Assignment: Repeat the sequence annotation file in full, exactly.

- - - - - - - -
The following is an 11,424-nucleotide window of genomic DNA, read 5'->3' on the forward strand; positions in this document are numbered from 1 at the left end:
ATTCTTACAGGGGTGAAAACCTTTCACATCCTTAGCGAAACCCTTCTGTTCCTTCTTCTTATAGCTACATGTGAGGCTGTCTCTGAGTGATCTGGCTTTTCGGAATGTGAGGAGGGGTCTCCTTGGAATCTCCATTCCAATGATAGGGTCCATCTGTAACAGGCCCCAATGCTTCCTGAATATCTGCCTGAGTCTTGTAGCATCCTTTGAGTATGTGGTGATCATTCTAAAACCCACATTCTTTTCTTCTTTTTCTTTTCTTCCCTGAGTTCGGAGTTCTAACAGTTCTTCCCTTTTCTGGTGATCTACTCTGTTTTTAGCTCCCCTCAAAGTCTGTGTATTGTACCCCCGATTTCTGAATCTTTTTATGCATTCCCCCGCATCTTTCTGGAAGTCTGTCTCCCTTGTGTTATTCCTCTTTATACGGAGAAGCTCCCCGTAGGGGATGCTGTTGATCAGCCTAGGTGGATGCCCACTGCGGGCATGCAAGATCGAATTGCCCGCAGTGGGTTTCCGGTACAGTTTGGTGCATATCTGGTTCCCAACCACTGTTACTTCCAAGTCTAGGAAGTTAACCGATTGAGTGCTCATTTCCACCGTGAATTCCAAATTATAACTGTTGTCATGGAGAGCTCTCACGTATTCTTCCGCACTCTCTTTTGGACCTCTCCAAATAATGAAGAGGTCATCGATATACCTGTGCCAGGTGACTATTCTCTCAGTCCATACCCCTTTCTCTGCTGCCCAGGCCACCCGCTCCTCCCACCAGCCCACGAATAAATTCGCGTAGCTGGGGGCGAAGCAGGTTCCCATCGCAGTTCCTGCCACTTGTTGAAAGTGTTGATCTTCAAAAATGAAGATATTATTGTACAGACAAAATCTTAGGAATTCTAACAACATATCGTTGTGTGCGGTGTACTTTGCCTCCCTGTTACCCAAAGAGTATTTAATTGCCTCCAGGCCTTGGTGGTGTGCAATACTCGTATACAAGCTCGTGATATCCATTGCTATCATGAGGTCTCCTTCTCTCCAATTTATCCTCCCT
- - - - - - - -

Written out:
The following is an 11,424-nucleotide window of genomic DNA, read 5'->3' on the forward strand; positions in this document are numbered from 1 at the left end:
ATTCTTACAGGGGTGAAAACCTTTCACATCCTTAGCGAAACCCTTCTGTTCCTTCTTCTTATAGCTACATGTGAGGCTGTCTCTGAGTGATCTGGCTTTTCGGAATGTGAGGAGGGGTCTCCTTGGAATCTCCATTCCAATGATAGGGTCCATCTGTAACAGGCCCCAATGCTTCCTGAATATCTGCCTGAGTCTTGTAGCATCCTTTGAGTATGTGGTGATCATTCTAAAACCCACATTCTTTTCTTCTTTTTCTTTTCTTCCCTGAGTTCGGAGTTCTAACAGTTCTTCCCTTTTCTGGTGATCTACTCTGTTTTTAGCTCCCCTCAAAGTCTGTGTATTGTACCCCCGATTTCTGAATCTTTTTATGCATTCCCCCGCATCTTTCTGGAAGTCTGTCTCCCTTGTGTTATTCCTCTTTATACGGAGAAGCTCCCCGTAGGGGATGCTGTTGATCAGCCTAGGTGGATGCCCACTGCGGGCATGCAAGATCGAATTGCCCGCAGTGGGTTTCCGGTACAGTTTGGTGCATATCTGGTTCCCAACCACTGTTACTTCCAAGTCTAGGAAGTTAACCGATTGAGTGCTCATTTCCACCGTGAATTCCAAATTATAACTGTTGTCATGGAGAGCTCTCACGTATTCTTCCGCACTCTCTTTTGGACCTCTCCAAATAATGAAGAGGTCATCGATATACCTGTGCCAGGTGACTATTCTCTCAGTCCATACCCCTTTCTCTGCTGCCCAGGCCACCCGCTCCTCCCACCAGCCCACGAATAAATTCGCGTAGCTGGGGGCGAAGCAGGTTCCCATCGCAGTTCCTGCCACTTGTTGAAAGTGTTGATCTTCAAAAATGAAGATATTATTGTACAGACAAAATCTTAGGAATTCTAACAACATATCGTTGTGTGCGGTGTACTTTGCCTCCCTGTTACCCAAAGAGTATTTAATTGCCTCCAGGCCTTGGTGGTGTGCAATACTCGTATACAAGCTCGTGATATCCATTGCTATCATGAGGTCTCCTTCTCTCCAATTTATCCTCCCT